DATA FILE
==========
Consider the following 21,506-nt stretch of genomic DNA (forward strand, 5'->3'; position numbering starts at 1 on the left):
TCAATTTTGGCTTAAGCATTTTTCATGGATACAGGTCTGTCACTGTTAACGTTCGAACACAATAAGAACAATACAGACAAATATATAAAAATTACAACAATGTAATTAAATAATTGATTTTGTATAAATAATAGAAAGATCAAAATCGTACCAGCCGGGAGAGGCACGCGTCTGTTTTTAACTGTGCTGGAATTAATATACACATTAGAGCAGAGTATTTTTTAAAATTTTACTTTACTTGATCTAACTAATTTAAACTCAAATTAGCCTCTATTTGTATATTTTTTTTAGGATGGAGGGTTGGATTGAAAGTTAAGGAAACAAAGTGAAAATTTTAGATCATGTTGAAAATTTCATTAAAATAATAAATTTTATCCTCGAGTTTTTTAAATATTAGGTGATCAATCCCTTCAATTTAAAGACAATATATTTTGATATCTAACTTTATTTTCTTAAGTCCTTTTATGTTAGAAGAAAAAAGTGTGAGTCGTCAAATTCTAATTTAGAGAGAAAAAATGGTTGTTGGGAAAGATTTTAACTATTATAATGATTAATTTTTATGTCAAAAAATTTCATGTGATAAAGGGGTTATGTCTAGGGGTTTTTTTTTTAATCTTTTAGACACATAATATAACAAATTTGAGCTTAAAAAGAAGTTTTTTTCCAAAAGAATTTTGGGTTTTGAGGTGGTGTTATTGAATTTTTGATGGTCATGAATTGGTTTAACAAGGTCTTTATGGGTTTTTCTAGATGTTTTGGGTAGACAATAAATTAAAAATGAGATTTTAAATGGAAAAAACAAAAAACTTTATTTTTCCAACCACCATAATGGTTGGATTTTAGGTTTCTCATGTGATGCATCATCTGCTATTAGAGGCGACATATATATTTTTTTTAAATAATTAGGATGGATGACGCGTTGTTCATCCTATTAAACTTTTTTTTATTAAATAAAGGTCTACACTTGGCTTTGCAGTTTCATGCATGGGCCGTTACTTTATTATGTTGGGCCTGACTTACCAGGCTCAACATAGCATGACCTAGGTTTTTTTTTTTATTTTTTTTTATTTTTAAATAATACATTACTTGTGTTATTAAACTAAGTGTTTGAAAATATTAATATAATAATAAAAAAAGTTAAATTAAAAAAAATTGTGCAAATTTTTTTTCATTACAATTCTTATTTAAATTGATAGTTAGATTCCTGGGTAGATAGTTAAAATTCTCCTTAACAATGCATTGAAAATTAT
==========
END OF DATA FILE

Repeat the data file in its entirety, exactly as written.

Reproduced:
Consider the following 21,506-nt stretch of genomic DNA (forward strand, 5'->3'; position numbering starts at 1 on the left):
TCAATTTTGGCTTAAGCATTTTTCATGGATACAGGTCTGTCACTGTTAACGTTCGAACACAATAAGAACAATACAGACAAATATATAAAAATTACAACAATGTAATTAAATAATTGATTTTGTATAAATAATAGAAAGATCAAAATCGTACCAGCCGGGAGAGGCACGCGTCTGTTTTTAACTGTGCTGGAATTAATATACACATTAGAGCAGAGTATTTTTTAAAATTTTACTTTACTTGATCTAACTAATTTAAACTCAAATTAGCCTCTATTTGTATATTTTTTTTAGGATGGAGGGTTGGATTGAAAGTTAAGGAAACAAAGTGAAAATTTTAGATCATGTTGAAAATTTCATTAAAATAATAAATTTTATCCTCGAGTTTTTTAAATATTAGGTGATCAATCCCTTCAATTTAAAGACAATATATTTTGATATCTAACTTTATTTTCTTAAGTCCTTTTATGTTAGAAGAAAAAAGTGTGAGTCGTCAAATTCTAATTTAGAGAGAAAAAATGGTTGTTGGGAAAGATTTTAACTATTATAATGATTAATTTTTATGTCAAAAAATTTCATGTGATAAAGGGGTTATGTCTAGGGGTTTTTTTTTTAATCTTTTAGACACATAATATAACAAATTTGAGCTTAAAAAGAAGTTTTTTTCCAAAAGAATTTTGGGTTTTGAGGTGGTGTTATTGAATTTTTGATGGTCATGAATTGGTTTAACAAGGTCTTTATGGGTTTTTCTAGATGTTTTGGGTAGACAATAAATTAAAAATGAGATTTTAAATGGAAAAAACAAAAAACTTTATTTTTCCAACCACCATAATGGTTGGATTTTAGGTTTCTCATGTGATGCATCATCTGCTATTAGAGGCGACATATATATTTTTTTTAAATAATTAGGATGGATGACGCGTTGTTCATCCTATTAAACTTTTTTTTATTAAATAAAGGTCTACACTTGGCTTTGCAGTTTCATGCATGGGCCGTTACTTTATTATGTTGGGCCTGACTTACCAGGCTCAACATAGCATGACCTAGGTTTTTTTTTTTATTTTTTTTTATTTTTAAATAATACATTACTTGTGTTATTAAACTAAGTGTTTGAAAATATTAATATAATAATAAAAAAAGTTAAATTAAAAAAAATTGTGCAAATTTTTTTTCATTACAATTCTTATTTAAATTGATAGTTAGATTCCTGGGTAGATAGTTAAAATTCTCCTTAACAATGCATTGAAAATTAT